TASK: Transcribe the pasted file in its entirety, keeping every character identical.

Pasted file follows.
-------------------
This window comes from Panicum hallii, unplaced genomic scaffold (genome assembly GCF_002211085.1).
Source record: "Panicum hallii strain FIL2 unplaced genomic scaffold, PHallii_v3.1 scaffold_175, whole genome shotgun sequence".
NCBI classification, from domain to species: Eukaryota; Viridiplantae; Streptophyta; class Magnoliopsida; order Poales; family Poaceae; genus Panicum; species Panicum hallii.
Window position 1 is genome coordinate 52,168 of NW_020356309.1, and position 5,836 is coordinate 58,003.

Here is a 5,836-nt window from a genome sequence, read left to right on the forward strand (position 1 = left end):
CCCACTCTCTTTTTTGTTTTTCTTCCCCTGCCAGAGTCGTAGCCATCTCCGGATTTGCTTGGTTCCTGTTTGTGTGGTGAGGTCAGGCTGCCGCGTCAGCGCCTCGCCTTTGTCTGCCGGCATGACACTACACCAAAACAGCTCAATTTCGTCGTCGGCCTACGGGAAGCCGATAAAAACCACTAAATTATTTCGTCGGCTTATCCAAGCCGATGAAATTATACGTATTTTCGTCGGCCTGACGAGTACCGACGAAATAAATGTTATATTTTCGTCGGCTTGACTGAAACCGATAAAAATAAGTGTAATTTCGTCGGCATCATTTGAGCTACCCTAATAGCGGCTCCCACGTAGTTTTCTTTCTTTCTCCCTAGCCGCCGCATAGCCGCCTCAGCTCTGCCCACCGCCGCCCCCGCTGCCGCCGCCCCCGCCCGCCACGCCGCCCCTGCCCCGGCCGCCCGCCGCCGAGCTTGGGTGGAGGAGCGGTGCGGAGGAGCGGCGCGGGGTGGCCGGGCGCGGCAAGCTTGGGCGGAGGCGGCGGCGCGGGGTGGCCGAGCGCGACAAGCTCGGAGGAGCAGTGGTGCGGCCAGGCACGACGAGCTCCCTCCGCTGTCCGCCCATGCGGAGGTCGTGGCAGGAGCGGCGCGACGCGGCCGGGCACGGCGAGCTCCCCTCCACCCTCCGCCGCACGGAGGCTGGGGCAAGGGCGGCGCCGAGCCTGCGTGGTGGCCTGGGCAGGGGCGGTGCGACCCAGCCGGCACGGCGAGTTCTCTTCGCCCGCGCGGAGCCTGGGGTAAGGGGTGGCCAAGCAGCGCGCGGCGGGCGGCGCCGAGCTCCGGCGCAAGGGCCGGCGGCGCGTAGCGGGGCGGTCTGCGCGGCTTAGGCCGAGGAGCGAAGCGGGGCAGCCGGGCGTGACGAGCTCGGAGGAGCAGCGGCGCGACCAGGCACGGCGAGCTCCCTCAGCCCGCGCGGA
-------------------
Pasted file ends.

This window comes from Panicum hallii, unplaced genomic scaffold (genome assembly GCF_002211085.1).
Source record: "Panicum hallii strain FIL2 unplaced genomic scaffold, PHallii_v3.1 scaffold_175, whole genome shotgun sequence".
NCBI classification, from domain to species: Eukaryota; Viridiplantae; Streptophyta; class Magnoliopsida; order Poales; family Poaceae; genus Panicum; species Panicum hallii.
Window position 1 is genome coordinate 52,168 of NW_020356309.1, and position 5,836 is coordinate 58,003.

Here is a 5,836-nt window from a genome sequence, read left to right on the forward strand (position 1 = left end):
CCCACTCTCTTTTTTGTTTTTCTTCCCCTGCCAGAGTCGTAGCCATCTCCGGATTTGCTTGGTTCCTGTTTGTGTGGTGAGGTCAGGCTGCCGCGTCAGCGCCTCGCCTTTGTCTGCCGGCATGACACTACACCAAAACAGCTCAATTTCGTCGTCGGCCTACGGGAAGCCGATAAAAACCACTAAATTATTTCGTCGGCTTATCCAAGCCGATGAAATTATACGTATTTTCGTCGGCCTGACGAGTACCGACGAAATAAATGTTATATTTTCGTCGGCTTGACTGAAACCGATAAAAATAAGTGTAATTTCGTCGGCATCATTTGAGCTACCCTAATAGCGGCTCCCACGTAGTTTTCTTTCTTTCTCCCTAGCCGCCGCATAGCCGCCTCAGCTCTGCCCACCGCCGCCCCCGCTGCCGCCGCCCCCGCCCGCCACGCCGCCCCTGCCCCGGCCGCCCGCCGCCGAGCTTGGGTGGAGGAGCGGTGCGGAGGAGCGGCGCGGGGTGGCCGGGCGCGGCAAGCTTGGGCGGAGGCGGCGGCGCGGGGTGGCCGAGCGCGACAAGCTCGGAGGAGCAGTGGTGCGGCCAGGCACGACGAGCTCCCTCCGCTGTCCGCCCATGCGGAGGTCGTGGCAGGAGCGGCGCGACGCGGCCGGGCACGGCGAGCTCCCCTCCACCCTCCGCCGCACGGAGGCTGGGGCAAGGGCGGCGCCGAGCCTGCGTGGTGGCCTGGGCAGGGGCGGTGCGACCCAGCCGGCACGGCGAGTTCTCTTCGCCCGCGCGGAGCCTGGGGTAAGGGGTGGCCAAGCAGCGCGCGGCGGGCGGCGCCGAGCTCCGGCGCAAGGGCCGGCGGCGCGTAGCGGGGCGGTCTGCGCGGCTTAGGCCGAGGAGCGAAGCGGGGCAGCCGGGCGTGACGAGCTCGGAGGAGCAGCGGCGCGACCAGGCACGGCGAGCTCCCTCAGCCCGCGCGGA